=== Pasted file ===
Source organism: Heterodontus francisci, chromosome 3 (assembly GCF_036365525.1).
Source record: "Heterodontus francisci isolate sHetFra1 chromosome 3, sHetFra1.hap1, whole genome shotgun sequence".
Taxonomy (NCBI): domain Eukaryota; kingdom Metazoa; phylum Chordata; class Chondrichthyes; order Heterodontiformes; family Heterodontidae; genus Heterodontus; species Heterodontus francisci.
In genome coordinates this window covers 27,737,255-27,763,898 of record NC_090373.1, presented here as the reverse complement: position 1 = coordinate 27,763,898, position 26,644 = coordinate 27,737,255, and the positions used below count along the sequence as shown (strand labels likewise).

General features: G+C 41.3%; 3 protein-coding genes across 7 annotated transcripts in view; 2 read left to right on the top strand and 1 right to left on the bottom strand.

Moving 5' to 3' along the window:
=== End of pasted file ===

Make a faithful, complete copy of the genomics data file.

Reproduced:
Source organism: Heterodontus francisci, chromosome 3 (assembly GCF_036365525.1).
Source record: "Heterodontus francisci isolate sHetFra1 chromosome 3, sHetFra1.hap1, whole genome shotgun sequence".
Taxonomy (NCBI): domain Eukaryota; kingdom Metazoa; phylum Chordata; class Chondrichthyes; order Heterodontiformes; family Heterodontidae; genus Heterodontus; species Heterodontus francisci.
In genome coordinates this window covers 27,737,255-27,763,898 of record NC_090373.1, presented here as the reverse complement: position 1 = coordinate 27,763,898, position 26,644 = coordinate 27,737,255, and the positions used below count along the sequence as shown (strand labels likewise).

General features: G+C 41.3%; 3 protein-coding genes across 7 annotated transcripts in view; 2 read left to right on the top strand and 1 right to left on the bottom strand.

Moving 5' to 3' along the window: